Forbes – July 1, 2021

People worry about money in good times and in bad. Surveys, pre-COVID, typically found that about seven-in-ten people were stressed about money at any given time. The impact of the pandemic on this stress? It exacerbated an issue that many of us already lived with.

Between the worry over health and general well-being of the world, people had to also fret about their jobs and affording their homes. According to a Gallup Survey , half of all workers said they earned less in 2020. In the US, 79% of women surveyed by Fidelity Investments reported feeling weighed down by stress and money, up from 67% the year prior. Nearly 90% of Americans expressed stress over money during the early days of COVID.

This stress may result from everything we have competing for our cash. Between saving for retirement, paying bills and the mortgage or rent and affording niceties, there’s a lot of demand for the money we bring in. When something like the pandemic hits, it throws all those concerns into the air, adding even more stress than we felt prior.

But with the pandemic waning, maybe now it’s time to try and reduce the stress you feel about your money moving forward. It won’t necessarily mean there’s more money in the investing account, nor will it reduce the different needs those funds must cover. Instead, it’s about switching some actions that help reduce the ever-presence nature of money in your life.

Don’t Day Trade

If want to increase the amount of stress in your life, then day-trade. If you do day-trade (even a little), then you can consider cutting it from your routine to reduce your stress. According to a new survey from the robo-advisor Betterment, 86% of day traders stress about money at least a little bit compared to 65% for non-day traders.

About one-in-four day traders have significant stress over money, compared to just 6% for non-day traders surveyed.

Two factors could play a role in this stress. First, day traders (despite all the stories of success) usually underperform those that use low-cost index funds or a passive savings strategy. A Taiwanese study found that less than 1% of day traders beat the returns from a low-cost ETF. In Brazil, a study found that less than 3% of day traders earned a profit, after fees. So the stress may come from the simple fact they aren’t actually making much money – and they believe they should make outsized returns.

The second reason has to do with the nature of day trading. If you’re constantly looking to trade stocks, then you’re constantly looking at your account. And, well, as you’ll see, that’s stressful.

Check Your Account Less

There’s a fine line between keeping track of your money in your investment accounts versus obsessively looking at your accounts. Those that have developed a balance in the number of times they check the accounts each month will have less stress concerning money.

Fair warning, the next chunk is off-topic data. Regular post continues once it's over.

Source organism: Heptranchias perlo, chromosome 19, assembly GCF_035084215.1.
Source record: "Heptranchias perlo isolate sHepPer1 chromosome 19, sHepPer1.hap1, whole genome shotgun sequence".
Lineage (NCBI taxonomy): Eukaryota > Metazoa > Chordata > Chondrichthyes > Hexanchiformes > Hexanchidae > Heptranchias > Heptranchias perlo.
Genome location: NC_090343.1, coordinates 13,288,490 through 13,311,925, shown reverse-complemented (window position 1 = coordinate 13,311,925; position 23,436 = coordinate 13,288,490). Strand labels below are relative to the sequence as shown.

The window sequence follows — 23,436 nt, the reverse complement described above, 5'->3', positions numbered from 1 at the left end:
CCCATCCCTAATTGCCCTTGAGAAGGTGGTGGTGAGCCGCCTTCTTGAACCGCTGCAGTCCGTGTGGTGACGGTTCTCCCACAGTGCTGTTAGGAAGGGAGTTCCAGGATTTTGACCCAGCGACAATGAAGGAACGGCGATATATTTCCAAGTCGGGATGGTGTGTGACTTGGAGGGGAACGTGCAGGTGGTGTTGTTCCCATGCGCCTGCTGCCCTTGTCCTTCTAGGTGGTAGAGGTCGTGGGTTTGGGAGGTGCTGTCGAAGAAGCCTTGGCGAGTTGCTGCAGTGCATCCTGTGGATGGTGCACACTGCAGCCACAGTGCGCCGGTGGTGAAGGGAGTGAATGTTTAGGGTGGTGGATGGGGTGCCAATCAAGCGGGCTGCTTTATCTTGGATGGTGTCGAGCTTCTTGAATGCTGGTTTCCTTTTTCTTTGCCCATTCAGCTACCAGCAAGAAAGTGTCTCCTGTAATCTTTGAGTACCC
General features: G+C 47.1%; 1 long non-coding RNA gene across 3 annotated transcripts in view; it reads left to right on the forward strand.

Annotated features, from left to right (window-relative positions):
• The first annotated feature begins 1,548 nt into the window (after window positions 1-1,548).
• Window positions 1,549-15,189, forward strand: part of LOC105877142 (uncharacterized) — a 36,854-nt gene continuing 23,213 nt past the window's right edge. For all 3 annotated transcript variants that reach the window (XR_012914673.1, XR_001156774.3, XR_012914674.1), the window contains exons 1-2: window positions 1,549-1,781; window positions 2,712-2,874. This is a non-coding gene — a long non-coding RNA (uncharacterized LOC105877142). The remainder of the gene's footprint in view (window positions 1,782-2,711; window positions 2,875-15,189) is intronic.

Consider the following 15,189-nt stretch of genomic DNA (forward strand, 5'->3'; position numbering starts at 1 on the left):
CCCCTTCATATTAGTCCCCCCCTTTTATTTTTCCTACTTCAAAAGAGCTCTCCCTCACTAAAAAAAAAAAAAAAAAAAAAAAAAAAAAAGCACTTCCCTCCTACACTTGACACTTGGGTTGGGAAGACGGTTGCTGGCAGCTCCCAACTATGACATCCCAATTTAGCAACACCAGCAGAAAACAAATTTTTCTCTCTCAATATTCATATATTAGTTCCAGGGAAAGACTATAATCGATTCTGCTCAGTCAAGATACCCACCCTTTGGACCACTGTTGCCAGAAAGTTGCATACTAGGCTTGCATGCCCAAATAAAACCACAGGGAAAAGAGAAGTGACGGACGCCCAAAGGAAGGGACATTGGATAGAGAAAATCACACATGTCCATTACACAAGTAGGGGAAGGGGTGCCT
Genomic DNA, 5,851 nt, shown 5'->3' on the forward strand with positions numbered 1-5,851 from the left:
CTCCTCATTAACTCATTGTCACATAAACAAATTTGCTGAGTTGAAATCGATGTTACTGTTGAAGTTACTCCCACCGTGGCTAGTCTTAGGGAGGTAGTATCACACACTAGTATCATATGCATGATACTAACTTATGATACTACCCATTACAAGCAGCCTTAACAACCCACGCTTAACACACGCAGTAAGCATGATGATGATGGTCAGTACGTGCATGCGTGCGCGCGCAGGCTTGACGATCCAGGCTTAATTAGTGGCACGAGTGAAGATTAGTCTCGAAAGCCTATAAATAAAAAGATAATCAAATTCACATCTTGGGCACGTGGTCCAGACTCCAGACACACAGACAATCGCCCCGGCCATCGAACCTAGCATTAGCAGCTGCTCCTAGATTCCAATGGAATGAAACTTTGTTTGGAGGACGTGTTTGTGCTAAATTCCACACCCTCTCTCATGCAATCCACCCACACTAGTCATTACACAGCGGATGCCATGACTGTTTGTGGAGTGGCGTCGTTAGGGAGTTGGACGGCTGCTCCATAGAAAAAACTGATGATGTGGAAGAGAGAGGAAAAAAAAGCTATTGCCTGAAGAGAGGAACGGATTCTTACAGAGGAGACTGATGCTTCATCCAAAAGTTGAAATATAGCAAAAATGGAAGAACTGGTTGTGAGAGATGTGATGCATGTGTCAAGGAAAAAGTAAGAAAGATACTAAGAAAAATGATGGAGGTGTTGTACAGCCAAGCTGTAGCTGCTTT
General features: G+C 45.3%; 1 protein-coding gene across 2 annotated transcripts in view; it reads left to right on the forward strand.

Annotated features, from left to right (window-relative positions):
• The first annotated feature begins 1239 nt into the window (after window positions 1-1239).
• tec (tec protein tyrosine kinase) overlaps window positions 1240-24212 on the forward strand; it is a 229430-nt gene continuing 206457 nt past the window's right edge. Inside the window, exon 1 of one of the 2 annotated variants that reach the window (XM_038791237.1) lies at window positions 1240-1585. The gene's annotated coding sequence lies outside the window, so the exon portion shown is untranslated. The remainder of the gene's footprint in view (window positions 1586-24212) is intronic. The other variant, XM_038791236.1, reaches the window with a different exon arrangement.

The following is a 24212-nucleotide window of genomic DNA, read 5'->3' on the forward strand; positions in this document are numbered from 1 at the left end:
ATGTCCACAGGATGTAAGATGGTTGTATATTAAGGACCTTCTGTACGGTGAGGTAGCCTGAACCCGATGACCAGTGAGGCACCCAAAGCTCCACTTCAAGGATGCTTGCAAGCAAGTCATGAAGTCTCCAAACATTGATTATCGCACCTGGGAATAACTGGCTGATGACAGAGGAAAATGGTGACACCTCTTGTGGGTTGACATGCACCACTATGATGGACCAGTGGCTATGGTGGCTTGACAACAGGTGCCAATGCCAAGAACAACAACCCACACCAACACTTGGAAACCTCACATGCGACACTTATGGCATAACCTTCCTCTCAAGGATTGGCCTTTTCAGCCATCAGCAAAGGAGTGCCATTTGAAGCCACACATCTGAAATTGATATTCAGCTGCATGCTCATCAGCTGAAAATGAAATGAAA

More than half (56%) of those day traders so stressed about money in the Betterment survey check their investment account daily. One-in-four check their investment accounts multiple times in a day. Of those not day trading, only 18% check their investments account each day.

But when saving for the long-term, checking your account less regularly can reduce your stress levels and prevent a bad decision. The more you check your account, the more likely you’ll see a large decline. Since we fear loss more than exude happiness from gains, if you see a large decline, you’re more likely to make an ill-advised switch in your investments. But by checking it less regularly, you avoid seeing the short-term losses, and only capture the long-term results.

Since you’re investing for the long-term, those results are what matter.

Some of the Stress Will Ease As You Age (If You’re Investing Now)

One reason for the stress is something you can’t really do anything about: your age. During the pandemic, this age difference really stood out. According to a survey by the American Institute of CPAs, 75% of 18- to 34-year-olds were at least somewhat stressed about money during the pandemic. Only 27% of those 65 and older felt similar pressure.

Betterment’s survey captured similar results, with 69% of millennials and Gen-Z saying they’re somewhat or significantly stressed about money, compared to 53% for Gen-X and 20% for Boomers.

This not only indicates that as you age your wealth will build, but it will also reduce your stress. It also captures all the efforts you make now to grow your money in the future – like investing and saving for retirement. You can’t necessarily see the fruits of those efforts yet, which heighten the stress when you’re younger.

As you age, you will see those savings grow, which will eventually reduce your stress. That’s true, even in times of heightened anxiety.

By Ryan Derousseau, Senior Contributor

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